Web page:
When you’re in the mood for something different, Dundee Honey Brown is the perfect choice. It’s different because we add pure clover honey to an outstanding lager to make a uniquely drinkable beer.
Sure, honey isn’t your ordinary ingredient in beer. But if you want ordinary, you’ve come to the wrong place.
I remember drinking this years ago, when Dundee hadn’t yet dropped the “J.W.” from their name and this was really all they brewed. It was very early in my craft beer journey. Now they also brew a bock, a porter, an IPA, and two or three more, plus some seasonals and I’m much further along in my jouney.
Deep gold color and clear. Honey and a bit of grassiness. Light-medium body, not overly sweet but a good bit of malt, and just enough bitterness to counteract the sweet. Not bad.
Dundee Honey Brown
Michelob used to be the upscale brand in the Anheuser-Busch stable. No yelling former athletes, no snarky comedians, no scantilly-clad women. I do recall one commercial featured Eric Clapton doing a redone version of “After Midnight“. Then it seemed to be mostly neglected, with A-B tinkering with the formula, only restoring Michelob to an all-malt formula recently.
Of course, now Anheuser-Busch InBev is repurposing the brand as their “faux craft” line. I’ll have to try out the new flavors. In the meantime, I scored one of the last of the original lagers in the new/old style bottles.
Pale amber with a white head. A bit of fruit in the aroma (apples?). Taste is pretty good, if a little overcarbonated. Not bad for a light lager.
So, I was at my preferred retailer the other day, buying up another batch beer I’ve never had before, when I spotted something I never expected to see.
Cans of Brooklyn beer.
Get out! When did this happen?! Why wasn’t I informed?
Too bad the cans are black. You’d think they would have learned the lesson of Miller Genuine Draft in black cans.
So, while I’ve written about Brooklyn Lager before, I couldn’t not do it for the Beer-a-Day project.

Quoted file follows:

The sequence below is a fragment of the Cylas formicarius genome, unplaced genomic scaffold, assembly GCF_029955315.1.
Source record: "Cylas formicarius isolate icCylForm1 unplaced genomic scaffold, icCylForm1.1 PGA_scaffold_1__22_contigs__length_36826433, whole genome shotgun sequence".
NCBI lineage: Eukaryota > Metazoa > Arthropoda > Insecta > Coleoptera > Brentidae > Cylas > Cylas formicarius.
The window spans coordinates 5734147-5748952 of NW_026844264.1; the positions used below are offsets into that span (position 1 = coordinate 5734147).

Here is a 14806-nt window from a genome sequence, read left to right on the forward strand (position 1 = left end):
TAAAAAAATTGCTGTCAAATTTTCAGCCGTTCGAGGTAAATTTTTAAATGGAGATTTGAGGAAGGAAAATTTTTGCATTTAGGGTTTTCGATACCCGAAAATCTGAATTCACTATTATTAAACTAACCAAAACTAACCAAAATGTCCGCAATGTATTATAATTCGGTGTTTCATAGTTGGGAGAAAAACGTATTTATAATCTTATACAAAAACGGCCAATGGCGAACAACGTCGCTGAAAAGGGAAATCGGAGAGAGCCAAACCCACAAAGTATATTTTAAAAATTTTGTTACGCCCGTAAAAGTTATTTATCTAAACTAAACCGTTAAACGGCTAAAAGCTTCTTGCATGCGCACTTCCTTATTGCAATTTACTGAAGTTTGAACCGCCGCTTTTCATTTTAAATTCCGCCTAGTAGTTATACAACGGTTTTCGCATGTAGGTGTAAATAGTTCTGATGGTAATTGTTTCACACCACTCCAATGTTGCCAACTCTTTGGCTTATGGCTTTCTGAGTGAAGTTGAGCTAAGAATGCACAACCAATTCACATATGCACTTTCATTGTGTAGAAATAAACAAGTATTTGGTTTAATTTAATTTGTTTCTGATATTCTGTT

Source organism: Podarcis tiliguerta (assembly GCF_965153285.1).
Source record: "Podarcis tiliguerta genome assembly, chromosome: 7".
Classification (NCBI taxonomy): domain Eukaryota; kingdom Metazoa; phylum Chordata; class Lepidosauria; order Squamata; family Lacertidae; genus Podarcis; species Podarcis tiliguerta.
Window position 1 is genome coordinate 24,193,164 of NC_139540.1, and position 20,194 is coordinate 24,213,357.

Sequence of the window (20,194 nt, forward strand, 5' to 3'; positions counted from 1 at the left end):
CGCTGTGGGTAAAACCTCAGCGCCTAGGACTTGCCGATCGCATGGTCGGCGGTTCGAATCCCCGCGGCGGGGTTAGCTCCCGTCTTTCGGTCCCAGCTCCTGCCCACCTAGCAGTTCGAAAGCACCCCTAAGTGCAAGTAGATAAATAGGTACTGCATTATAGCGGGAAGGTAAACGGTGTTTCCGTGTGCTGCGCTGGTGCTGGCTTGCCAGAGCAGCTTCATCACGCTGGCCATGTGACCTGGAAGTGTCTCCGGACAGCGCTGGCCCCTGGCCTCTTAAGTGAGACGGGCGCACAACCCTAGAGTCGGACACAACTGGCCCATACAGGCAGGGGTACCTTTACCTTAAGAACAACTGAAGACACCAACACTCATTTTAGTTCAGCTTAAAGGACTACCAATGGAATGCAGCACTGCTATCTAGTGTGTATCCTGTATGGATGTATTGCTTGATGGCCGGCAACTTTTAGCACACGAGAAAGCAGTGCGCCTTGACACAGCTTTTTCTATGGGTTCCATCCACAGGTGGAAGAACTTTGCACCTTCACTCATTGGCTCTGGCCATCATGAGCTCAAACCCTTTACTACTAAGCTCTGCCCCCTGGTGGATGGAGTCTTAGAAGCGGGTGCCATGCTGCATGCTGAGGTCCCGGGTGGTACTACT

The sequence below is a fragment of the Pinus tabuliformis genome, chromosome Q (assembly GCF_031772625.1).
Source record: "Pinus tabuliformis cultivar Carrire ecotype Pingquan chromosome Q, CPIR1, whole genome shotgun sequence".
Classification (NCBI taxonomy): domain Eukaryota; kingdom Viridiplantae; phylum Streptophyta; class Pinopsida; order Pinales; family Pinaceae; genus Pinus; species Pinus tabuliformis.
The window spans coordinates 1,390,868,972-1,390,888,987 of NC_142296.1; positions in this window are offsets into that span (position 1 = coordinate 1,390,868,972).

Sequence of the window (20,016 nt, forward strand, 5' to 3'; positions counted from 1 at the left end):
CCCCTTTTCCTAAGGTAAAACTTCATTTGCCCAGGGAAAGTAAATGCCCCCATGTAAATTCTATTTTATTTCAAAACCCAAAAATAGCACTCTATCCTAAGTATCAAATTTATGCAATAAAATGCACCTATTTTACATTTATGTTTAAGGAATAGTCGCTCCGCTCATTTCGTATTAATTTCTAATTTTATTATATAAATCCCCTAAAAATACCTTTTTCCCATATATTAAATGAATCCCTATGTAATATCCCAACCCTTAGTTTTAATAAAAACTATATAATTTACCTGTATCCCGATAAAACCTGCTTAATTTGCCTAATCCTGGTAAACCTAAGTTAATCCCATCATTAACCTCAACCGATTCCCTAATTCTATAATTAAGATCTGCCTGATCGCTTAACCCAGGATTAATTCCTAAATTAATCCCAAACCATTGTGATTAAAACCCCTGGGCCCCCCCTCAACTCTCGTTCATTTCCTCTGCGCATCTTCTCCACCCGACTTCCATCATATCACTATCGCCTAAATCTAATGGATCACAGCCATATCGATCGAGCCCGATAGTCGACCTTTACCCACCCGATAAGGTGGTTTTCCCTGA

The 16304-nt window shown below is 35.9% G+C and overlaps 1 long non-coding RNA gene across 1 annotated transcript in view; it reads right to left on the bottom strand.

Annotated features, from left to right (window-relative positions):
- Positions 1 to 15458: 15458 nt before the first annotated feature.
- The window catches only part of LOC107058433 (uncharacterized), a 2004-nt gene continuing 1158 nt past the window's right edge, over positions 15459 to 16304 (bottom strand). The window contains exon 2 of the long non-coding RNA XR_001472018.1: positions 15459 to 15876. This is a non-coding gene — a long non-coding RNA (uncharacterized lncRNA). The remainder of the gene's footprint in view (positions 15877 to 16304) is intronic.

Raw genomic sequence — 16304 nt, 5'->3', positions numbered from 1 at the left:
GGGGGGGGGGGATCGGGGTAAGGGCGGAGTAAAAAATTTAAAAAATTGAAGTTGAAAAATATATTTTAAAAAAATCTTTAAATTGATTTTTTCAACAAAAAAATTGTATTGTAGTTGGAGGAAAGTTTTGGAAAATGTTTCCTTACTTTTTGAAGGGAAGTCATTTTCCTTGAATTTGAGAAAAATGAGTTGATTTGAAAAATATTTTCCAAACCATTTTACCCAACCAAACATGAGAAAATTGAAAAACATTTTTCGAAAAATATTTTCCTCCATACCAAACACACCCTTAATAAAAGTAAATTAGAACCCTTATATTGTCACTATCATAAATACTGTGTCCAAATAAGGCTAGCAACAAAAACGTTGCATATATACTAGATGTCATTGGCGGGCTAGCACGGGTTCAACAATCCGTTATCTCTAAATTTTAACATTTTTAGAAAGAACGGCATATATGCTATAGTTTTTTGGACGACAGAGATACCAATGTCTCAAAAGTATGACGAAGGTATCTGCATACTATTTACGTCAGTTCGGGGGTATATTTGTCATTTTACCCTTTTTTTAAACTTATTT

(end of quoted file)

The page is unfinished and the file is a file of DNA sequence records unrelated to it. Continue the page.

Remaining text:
Pretty amber color, off-white head. I don’t have a bottle to do a side-by-side comparison, but this sure is tasty. Brooklyn remains one of my favorite breweries.
Uh-oh, it’s in a green bottle. Oh good, it’s not from Europe. Oh wait, it’s from New Zealand, which is even farther away.
And then they go and mock American Football right there on the label. They’re not exactly endearing themselves to me, and I haven’t even opened the bottle.
Once opened, the beer is obviously lightstruck. I get a waft of that skunky odor before I even pour it into a glass. Straw in color with a white head. For aroma, I get nothing but skunk. Not much taste, and what there is is pretty foul. This one will be poured down the drain.
It might be good when it’s fresh, but unless I find myself in New Zealand I won’t ever be buying this again.
This beer is our speciality. In 1894 Spaten became the first brewery in Munich to produce this brand of light lager.
Golden in color with a well-balanced hop-flavor. The full rounded body is a superb balance between hops and a malty sweetness.
Uh-oh. A European light lager in a green bottle.
Pale straw with a white head. Floral aroma with a touch of sulfur. Would probably taste pretty good if it were fresh, but is rather lacking now.